The diagnostic criteria for Asperger’s/autism includes the tendency toward:
“Highly restricted, fixated interests that are abnormal in intensity or focus (e.g., strong attachment to or preoccupation with unusual objects, excessively circumscribed or perseverative interests).”
…At least, as described by those with cultural authority (a topic that will in itself be the focus of a future post).
(That criterion is Part B-3, for the curious.)
This is often shorthand-termed “special interest”, by some on and off the spectrum, and although I’ve used this term myself, you’ll see that it’s usually enclosed in quote marks, which I intend to indicate that although it’s a common and recognizable term, I don’t particularly like it.
For the record, I prefer terms such as “niche specialty”, “subject area of expertise”, “topic/subject of interest”, and so on. (Don’t those sound more dignified, not to mention more accurate?). Mix and match Dignified Terms until your heart’s content. 🙂
The word “obsession” has also been used.
I beg to differ on that point (actually, there are also aspects of the official criteria in which I beg to differ, too, but for now, I’ll nitpick on the “obsession” accusation).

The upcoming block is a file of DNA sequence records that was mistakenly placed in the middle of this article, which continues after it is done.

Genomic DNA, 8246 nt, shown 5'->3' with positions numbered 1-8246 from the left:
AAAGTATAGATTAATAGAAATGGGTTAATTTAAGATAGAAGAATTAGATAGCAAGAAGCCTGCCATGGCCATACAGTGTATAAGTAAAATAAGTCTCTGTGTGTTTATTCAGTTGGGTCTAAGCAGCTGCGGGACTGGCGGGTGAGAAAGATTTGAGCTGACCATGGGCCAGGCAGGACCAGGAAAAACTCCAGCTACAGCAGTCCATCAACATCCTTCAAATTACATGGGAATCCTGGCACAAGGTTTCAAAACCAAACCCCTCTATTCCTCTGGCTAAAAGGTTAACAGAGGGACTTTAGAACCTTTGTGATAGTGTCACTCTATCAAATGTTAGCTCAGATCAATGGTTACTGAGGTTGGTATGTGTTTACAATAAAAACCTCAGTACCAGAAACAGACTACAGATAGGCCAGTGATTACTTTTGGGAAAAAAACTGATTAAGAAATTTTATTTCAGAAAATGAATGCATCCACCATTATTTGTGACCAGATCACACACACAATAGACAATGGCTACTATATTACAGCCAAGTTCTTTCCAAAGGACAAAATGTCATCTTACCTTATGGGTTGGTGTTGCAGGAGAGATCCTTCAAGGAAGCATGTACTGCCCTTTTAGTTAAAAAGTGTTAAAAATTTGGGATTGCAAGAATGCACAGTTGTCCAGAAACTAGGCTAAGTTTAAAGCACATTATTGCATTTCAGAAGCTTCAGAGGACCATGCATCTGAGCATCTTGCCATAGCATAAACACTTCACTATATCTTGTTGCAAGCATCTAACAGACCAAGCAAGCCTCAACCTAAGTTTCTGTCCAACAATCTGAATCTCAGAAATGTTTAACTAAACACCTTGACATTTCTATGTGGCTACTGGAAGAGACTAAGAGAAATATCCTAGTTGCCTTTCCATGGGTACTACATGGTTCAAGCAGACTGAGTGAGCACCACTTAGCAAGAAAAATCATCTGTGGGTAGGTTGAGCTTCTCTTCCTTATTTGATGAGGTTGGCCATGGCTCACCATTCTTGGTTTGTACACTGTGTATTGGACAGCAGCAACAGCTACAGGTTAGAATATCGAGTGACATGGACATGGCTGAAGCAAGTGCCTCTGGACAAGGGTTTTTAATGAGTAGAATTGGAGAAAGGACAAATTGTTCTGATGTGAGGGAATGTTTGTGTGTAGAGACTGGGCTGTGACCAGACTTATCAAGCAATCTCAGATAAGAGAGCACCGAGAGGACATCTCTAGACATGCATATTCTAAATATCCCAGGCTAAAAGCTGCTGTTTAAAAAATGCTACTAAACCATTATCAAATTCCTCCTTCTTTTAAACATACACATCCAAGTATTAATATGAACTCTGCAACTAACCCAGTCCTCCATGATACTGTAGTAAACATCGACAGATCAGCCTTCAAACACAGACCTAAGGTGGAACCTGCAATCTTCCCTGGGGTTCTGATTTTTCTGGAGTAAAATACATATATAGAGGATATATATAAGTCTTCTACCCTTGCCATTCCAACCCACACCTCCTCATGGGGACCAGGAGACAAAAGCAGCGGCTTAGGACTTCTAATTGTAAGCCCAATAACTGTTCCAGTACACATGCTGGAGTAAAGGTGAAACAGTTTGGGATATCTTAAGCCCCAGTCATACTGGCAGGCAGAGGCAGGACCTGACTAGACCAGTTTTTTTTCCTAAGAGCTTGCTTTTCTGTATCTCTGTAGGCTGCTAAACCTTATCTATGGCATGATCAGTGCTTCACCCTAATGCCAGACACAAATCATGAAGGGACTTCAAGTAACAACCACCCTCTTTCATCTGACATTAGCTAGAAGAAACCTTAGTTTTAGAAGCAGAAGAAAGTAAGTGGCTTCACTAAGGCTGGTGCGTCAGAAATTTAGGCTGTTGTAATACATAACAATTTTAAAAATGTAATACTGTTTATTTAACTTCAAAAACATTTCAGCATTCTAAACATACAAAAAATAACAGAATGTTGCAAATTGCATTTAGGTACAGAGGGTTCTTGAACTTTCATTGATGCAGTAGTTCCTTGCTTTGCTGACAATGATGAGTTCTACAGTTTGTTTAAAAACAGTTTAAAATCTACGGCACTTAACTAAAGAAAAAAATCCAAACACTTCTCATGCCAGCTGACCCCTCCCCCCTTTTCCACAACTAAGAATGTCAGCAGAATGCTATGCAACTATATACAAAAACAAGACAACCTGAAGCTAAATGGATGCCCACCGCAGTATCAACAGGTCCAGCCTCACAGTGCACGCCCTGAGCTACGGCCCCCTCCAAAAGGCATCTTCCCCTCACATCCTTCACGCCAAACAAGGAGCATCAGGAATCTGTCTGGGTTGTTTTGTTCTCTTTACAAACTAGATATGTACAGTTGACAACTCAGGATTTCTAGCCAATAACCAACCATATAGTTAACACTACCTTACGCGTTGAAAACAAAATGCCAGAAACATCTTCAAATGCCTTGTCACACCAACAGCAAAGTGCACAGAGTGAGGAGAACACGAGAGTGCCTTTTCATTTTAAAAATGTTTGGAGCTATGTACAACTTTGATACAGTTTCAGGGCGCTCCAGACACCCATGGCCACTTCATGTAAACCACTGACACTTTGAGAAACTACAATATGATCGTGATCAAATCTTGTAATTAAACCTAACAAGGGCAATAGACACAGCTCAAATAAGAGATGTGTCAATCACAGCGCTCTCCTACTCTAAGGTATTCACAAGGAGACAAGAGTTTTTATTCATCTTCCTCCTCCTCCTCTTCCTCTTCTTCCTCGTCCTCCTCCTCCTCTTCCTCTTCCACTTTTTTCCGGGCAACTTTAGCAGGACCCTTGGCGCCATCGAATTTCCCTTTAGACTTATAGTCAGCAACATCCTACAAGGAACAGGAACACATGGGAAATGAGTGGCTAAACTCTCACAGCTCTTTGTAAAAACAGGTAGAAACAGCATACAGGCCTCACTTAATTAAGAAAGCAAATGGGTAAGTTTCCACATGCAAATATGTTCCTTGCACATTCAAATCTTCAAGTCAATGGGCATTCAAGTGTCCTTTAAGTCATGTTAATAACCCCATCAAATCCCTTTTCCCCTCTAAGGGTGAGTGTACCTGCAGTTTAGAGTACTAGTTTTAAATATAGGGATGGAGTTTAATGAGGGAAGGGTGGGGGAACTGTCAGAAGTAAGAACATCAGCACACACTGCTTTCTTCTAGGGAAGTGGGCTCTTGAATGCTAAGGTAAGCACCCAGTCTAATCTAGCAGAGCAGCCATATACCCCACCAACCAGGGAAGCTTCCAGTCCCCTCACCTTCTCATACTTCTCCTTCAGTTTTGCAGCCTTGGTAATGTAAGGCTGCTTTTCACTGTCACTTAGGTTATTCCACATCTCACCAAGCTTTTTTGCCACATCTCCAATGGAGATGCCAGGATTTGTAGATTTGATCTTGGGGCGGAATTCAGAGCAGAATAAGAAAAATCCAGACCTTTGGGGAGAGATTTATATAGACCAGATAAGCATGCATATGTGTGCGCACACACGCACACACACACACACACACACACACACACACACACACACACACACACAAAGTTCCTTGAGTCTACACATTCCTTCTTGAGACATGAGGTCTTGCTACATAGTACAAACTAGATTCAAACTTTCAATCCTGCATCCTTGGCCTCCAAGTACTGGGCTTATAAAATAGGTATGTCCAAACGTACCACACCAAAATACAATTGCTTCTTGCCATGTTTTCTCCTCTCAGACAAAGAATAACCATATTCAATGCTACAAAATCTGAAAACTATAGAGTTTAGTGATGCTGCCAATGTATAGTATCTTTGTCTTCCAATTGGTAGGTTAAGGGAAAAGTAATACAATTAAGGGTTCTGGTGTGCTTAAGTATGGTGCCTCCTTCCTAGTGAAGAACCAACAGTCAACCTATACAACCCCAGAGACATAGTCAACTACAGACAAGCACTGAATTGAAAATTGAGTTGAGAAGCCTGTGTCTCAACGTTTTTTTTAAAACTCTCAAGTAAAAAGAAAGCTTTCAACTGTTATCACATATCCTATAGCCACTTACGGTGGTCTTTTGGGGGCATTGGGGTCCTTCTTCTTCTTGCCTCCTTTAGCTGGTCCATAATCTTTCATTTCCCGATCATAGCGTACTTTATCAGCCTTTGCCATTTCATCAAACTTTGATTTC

As usual, I’ll explain, and as just-as-usual, I’ll start by defining the word. Good ol’ Mirriam-Webster to the rescue! Here’s what they have to say:
“a persistent disturbing preoccupation with an often unreasonable idea or feeling; broadly : compelling motivation”
Anyone who truly understands an Aspergian/autistic person knows that the word “obsession” is a little too far-reaching, and a little less accurate. From here, I’ll speak in terms of myself only.
In firsthand fashion, I can definitively say that I have a wide variety of subject areas of intense interest. I can describe the feeling I have toward these topics as a magnetic pull toward, a fascination with, and/or a deep curiosity about, these topics.
An outside onlooker might witness my engagement with activities or the pursuit of information regarding these topics and make the assumption that I’m “locked into” or “obsessed with” these subjects. They might assume that they rule my life, sap up all my time and energy, and dominate my thoughts.
Not quite. In fact, not even close. In regard to the autism spectrum criterion in question, “highly restricted” is flat-out inaccurate. I might concede that my interests may be “abnormal” in intensity or focus, although that largely depends on context; any lower of a level of intensity or focus appears comparatively superficial and incomplete, through my lens.
The “obsession” term skews the view even further off base. “Persistent” is likely the sole nugget of truth in the whole definition. My niche topics of interest are certainly not “disturbing” to me, nor are they likely to be to anyone else around me; if anything, my loved ones are apt to regard them with a mild curiosity, and (very) occasionally a minor annoyance.